The Bitcoin market is booming.
The internet's favorite virtual currency is up over 230 percent since the beginning of the year and up 40 percent from Monday to Wednesday alone.
The latest leg up may be because it looks like the market may finally be going mainstream – now, U.S. banks are getting involved.
Nick Colas, Chief Market Strategist at ConvergEx Group, wrote in a recent note to clients that "there is much to learn from this first online success story in the world of stateless currencies," and there's a lesson to be had in global economics from the Bitcoin market.
Of course, as is the case with most good economics lessons, it's all about supply and demand.
The first thing to understand is how the total amount of Bitcoins in circulation (the money supply, if you will) expands.
Transactions aren't cleared through a central server. Instead, the exchange platform is distributed across thousands of computers, peer-to-peer style (like many popular filesharing networks).
In order to expand the total supply of Bitcoins, users also run complex algorithms on this peer-to-peer network to solve cryptographic puzzles. Each time a puzzle is solved, additional Bitcoins get credited to the accounts of those who solved the puzzle.
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So, that is how the "money supply," as it were, expands in the Bitcoin market.
However, each new puzzle gets incrementally harder to crack. The system was designed this way in order to limit the growth of the supply of Bitcoins.
"The overall supply of Bitcoin in the system therefore grows at a slow and pre-ordained rate," writes Colas. "There are currently 10.8 million bitcoins in the system, and this will cap out at 21 million coins in just over 125 years (2140, to be precise)."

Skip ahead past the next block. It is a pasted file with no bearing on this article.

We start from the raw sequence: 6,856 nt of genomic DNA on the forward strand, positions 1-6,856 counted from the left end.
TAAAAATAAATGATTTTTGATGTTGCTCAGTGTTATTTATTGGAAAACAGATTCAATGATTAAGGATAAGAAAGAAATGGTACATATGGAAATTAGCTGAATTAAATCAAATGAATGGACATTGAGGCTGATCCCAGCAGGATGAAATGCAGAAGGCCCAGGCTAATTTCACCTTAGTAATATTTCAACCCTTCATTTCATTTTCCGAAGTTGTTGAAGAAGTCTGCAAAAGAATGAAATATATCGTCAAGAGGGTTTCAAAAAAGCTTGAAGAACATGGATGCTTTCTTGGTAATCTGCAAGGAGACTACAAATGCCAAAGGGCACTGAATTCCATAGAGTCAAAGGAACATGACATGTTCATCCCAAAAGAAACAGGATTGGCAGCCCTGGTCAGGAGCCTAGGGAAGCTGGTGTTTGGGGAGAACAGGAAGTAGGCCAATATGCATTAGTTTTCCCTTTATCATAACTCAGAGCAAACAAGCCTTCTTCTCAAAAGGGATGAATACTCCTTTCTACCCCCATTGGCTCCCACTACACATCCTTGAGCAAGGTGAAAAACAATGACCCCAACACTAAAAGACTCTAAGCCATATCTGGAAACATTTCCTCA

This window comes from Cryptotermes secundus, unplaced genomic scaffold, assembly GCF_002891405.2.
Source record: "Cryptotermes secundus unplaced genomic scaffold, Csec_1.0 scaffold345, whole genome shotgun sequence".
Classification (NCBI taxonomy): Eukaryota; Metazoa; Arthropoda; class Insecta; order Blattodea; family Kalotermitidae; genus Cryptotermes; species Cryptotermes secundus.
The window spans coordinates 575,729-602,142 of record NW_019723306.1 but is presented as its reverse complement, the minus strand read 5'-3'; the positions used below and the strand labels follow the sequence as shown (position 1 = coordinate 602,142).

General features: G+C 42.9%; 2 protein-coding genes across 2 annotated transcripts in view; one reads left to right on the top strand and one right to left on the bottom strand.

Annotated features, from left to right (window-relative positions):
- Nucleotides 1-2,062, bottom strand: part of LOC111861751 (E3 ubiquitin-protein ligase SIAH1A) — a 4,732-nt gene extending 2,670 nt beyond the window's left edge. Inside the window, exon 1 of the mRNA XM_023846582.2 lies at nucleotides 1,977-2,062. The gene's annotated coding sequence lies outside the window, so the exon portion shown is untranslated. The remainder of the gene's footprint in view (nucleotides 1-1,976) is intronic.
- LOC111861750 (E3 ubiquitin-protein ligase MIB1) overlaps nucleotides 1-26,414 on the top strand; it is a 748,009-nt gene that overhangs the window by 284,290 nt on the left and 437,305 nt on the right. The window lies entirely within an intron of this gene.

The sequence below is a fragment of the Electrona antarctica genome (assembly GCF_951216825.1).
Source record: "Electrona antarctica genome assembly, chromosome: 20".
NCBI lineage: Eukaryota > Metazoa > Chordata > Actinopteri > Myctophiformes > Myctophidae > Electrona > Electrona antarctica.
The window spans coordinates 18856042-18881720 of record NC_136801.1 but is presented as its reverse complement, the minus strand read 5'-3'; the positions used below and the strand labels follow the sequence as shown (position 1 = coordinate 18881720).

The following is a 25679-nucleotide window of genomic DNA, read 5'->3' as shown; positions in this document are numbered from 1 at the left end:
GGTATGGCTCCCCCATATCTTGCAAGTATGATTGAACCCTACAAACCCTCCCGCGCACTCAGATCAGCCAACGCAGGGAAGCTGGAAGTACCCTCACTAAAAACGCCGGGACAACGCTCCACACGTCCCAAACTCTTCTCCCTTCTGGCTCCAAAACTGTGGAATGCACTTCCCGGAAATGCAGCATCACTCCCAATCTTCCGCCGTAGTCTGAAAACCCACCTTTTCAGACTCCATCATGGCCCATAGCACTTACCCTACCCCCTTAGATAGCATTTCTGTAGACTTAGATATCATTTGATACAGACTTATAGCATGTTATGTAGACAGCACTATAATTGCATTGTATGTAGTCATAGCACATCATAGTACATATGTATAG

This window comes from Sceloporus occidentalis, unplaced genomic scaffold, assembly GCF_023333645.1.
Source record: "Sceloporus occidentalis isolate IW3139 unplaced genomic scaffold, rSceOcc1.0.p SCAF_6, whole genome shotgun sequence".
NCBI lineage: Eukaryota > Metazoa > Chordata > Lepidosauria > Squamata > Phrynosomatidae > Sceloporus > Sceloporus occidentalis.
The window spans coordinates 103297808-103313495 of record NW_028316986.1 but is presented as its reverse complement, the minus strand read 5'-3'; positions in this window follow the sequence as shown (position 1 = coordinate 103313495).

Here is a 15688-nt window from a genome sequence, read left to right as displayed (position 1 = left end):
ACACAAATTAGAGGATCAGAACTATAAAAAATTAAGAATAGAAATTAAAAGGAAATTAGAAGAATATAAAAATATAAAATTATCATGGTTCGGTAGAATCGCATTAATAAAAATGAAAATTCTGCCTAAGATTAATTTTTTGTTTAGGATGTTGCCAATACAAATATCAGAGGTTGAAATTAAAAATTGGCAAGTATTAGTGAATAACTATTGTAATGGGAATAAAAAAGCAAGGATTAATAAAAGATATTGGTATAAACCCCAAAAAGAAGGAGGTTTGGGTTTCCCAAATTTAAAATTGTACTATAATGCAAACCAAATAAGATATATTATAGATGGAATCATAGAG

Now, as the virtual currency continues to take incremental steps toward mainstream adoption, there is a big demand driver to boost prices.
Here, then, is the lesson, as Colas writes in his note (emphasis added):
When incremental adoption meets relatively fixed supply, it should be no surprise that prices go up. And that’s exactly what is happening to BTC prices. What’s interesting to note is why BTC prices plummet, which they did in the back half of 2011. The cause was a very short-lived hack attack on one Bitcoin “Wallet” company out of Japan, which caused the price to drop from $27 down to $2 in a few months. Confidence in money as a store of value is the ultimate driver of its value, both in the cyber and real worlds.
I have no idea which way Bitcoins will trade in the next 2 days or 2 years, but the whole process of starting a new Internet currency is a great case study in how real people use real currency. Limiting supply has clearly been a huge plus for the BTC. Becoming known as a currency for illegal drugs and gambling is more problematic, of course. But let’s not forget that the U.S. Treasury printed 3 billion $100 bills in the 2012 Fiscal Year. Most of those (the Federal Reserve estimates 80%) go overseas and many of them simply facilitate the global drug and arms trade, not to mention tax evasion and human trafficking. So the BTC’s growing role in the same types of business might qualify it for “Reserve currency” status sooner than anyone thinks.
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